Showing results for: Food chain stage
The food chain describes the physical flow of goods from agriculture through processing and distribution, to retailing to eventual consumption and waste disposal. The papers and reports in this category highlight the different issues and impacts associated with each particular stage of the food chain.
This report examines what part market governance mechanisms (regulatory, fiscal, voluntary and information-related) can or could play in addressing GHG emissions from the food system, focusing on the two extreme ends of the supply chain – the process of agricultural production, and patterns of consumption.
This World Health Organisation ppt provides an overview of the causes, trends and impacts of chronic diseases worldwide, and points out very strongly that it’s increasingly a problem affecting poor people in the developing world. You can download the presentation here.
The UK agricultural industry has published its first report on progress made in delivering its Greenhouse Gas Action Plan.
Two studies, one in Nature and the other in Science present evidence to demonstrate the importance of biodiversity in maintaining long term ecosystem productivity and sustainability.
Another article that looks at organic versus conventional yields. It compares yields in both developed and developing world contexts and argues a. the case for a more nuanced approach to considering yield variations and b. for less dogmatism in the debate on sustainable agriculture.
This pamphlet examines research undertaken by the Fabian Society which was commissioned and supported by the Joseph Rowntree Foundation. The work, through a series of focus groups, explored ways that people's sense of fairness around sustainable consumption and climate change could be used to build public support for behaviour change and sustainability policies.
Unilever has published its one-year on report on the progress it has made in meeting the commitments it set out in its 2010 Sustainable Living Plan.
This paper fish demand in 2050 will be met but only if fish resources are managed sustainably and the animal feeds industry reduces its reliance on wild fish.
The Soil Association has published 'Just say N2O: From manufactured fertiliser to biologically-fixed nitrogen.' This report reviews the extent to which organic systems can meet the double challenge of reducing nitrogen losses and building stores of soil organic nitrogen so as to reduce dependency on manufactured nitrogen.
The Food and Agriculture Organization (FAO) and the European Commission have announced a €5.3 million three-year project to promote “climate-smart” approaches to agriculture.
This meta-analysis finds that yields in organic systems are on average 80% that of conventional yields. This is an analysis at crop level but the researchers suggest that the yield gap could be higher at farm, regional or global level due to the dependence of organic farming on manure and on legumes for soil fertilisation, which in turn reduces yields at the overall system level.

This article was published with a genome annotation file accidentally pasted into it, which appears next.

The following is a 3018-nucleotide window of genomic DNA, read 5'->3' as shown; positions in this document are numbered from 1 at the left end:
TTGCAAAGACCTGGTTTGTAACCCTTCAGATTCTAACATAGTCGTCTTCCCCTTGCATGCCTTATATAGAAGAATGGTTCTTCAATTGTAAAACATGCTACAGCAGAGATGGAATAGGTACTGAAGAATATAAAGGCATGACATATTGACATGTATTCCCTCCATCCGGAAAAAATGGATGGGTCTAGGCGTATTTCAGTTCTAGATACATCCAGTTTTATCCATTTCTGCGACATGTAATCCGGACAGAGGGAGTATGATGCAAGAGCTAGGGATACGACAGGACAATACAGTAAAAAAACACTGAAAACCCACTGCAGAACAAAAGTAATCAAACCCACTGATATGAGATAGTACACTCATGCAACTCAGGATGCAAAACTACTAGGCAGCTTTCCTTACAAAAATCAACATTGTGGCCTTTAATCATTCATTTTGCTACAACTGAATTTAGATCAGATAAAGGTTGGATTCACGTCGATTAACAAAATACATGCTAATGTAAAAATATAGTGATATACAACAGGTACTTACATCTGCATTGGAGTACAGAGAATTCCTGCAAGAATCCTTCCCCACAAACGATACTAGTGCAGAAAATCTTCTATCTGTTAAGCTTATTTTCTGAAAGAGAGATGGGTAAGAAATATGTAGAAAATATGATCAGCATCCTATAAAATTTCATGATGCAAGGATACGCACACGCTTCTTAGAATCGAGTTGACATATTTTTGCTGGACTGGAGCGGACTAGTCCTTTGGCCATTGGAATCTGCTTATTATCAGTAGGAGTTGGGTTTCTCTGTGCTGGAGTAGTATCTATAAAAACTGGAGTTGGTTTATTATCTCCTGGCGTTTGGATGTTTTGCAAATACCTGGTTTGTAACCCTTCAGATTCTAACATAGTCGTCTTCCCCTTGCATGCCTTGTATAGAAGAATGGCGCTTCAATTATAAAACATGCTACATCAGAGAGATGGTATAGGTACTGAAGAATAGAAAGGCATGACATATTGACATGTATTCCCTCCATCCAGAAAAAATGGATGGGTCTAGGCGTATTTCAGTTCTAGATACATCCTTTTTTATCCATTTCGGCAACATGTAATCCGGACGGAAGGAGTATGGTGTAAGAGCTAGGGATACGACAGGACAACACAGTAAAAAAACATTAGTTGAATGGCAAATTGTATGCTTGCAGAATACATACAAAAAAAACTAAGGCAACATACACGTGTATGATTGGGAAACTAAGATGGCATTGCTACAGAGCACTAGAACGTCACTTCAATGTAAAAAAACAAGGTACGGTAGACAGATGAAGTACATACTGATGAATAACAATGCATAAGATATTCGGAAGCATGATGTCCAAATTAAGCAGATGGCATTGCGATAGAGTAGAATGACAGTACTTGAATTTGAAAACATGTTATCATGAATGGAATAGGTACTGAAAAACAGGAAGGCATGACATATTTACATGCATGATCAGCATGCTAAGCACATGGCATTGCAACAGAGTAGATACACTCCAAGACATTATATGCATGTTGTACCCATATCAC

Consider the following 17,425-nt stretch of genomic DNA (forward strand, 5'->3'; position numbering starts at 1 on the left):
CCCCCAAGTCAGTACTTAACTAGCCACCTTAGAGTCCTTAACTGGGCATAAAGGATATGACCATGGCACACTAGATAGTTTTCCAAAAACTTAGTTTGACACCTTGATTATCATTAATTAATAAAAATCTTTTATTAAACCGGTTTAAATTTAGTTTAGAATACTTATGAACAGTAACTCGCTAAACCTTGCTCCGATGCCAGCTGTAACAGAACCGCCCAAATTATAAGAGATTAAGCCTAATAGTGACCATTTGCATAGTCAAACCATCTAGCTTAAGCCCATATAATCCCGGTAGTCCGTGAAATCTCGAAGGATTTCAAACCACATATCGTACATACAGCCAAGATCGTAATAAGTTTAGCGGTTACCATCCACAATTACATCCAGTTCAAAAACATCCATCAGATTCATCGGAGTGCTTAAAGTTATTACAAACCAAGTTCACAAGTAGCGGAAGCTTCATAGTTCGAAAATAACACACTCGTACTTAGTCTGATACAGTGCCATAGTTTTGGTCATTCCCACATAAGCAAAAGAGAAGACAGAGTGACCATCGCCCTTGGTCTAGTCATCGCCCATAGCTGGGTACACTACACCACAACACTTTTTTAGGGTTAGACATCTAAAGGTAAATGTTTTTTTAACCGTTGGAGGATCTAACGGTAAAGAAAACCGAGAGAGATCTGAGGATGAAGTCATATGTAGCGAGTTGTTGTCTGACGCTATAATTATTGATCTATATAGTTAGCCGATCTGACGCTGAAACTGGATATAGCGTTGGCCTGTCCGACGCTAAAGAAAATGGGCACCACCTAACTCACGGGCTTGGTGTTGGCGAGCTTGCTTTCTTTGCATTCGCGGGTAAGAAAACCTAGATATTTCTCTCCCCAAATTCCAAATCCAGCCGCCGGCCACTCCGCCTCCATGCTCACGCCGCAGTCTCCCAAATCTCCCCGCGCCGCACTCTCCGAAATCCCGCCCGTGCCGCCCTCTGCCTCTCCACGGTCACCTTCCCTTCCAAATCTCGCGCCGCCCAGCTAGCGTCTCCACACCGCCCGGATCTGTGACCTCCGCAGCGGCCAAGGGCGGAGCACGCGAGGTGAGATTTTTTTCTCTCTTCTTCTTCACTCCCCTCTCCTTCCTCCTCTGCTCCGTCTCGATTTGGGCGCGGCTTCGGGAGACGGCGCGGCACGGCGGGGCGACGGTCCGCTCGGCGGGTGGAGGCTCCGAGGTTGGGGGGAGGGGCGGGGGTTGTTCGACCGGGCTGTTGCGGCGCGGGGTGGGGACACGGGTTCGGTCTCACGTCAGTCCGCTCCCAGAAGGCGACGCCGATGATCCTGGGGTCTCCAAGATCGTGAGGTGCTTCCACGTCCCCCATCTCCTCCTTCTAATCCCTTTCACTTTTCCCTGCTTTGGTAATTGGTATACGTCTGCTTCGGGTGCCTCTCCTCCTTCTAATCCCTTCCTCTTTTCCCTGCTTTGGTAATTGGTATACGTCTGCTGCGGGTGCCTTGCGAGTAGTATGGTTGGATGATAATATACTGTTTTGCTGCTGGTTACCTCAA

McDonald's has launched a long term programme to support British and Irish farmers, with efforts to boost the number of young people in the industry and improve environmental and animal welfare standards.
The goals of this study were to: (a) develop a robust, model-based life-cycle GHG emissions comparison of organic and conventional farming methods for a relatively large selection of crop products;
The CCAFS (Climate Change, Agriculture and Food Security) programme have published a new report that looks at the role and effectiveness of private sector CSR activities in the agricultural sector.
The Scottish Aquaculture Research Forum has published a study on Scottish produced suspended mussels and intertidal oysters.
The study considered the cradle-to-gate impacts of the shellfish, from spat collection in the case of mussels, and hatching in the case of oysters, through growing, harvesting, depuration, and packing ready for dispatch. To illustrate the carbon impacts of the full life cycle, a scenario is included that, based on various assumptions, illustrates the potential impacts of distribution, retail, consumption and disposal of the shells.
This article in Science Daily is based on materials prepared by the French Institut de Recherche pour le Développement (IRD) It argues that Brazil’s reliance on agricultural exports to drive economic growth is environmentally unsustainable and highlights the link between deforestation for cattle grazing, soy production on cleared land which pushes cattle further into the forest, and the sale of high-value timber. The article states that government controls introduced from the year 2000 have scaled down deforestation from around 20,000 to 6,000 km² per year, but the threat of an increase in world demand is always just over the horizon, with implications for further deforestation.
The UK dairy sector has published its first report which looks at the carbon footprints of a selection of British dairy farms with a view to establishing a baseline against which progress can be measured. The study reveals very substantial differences in the GHG footprints expressed as CO2 eq/kg fat corrected milk, of different farms, and also finds that there is more variation between farms, than between production systems. It also concludes that there is no one variable (eg milk yield, fertiliser use or energy consumption) that accounts for most of the variation between farms.
An interesting paper confirming what intuition might suggest – that men’s diets have a higher GHG burden than women’s because, (even allowing for the fact that men generally need to eat more) they tend to eat more meat; women’s diets are more water demanding due to their greater consumption of fruit and vegetables (the study looks at irrigation water rather than overall water).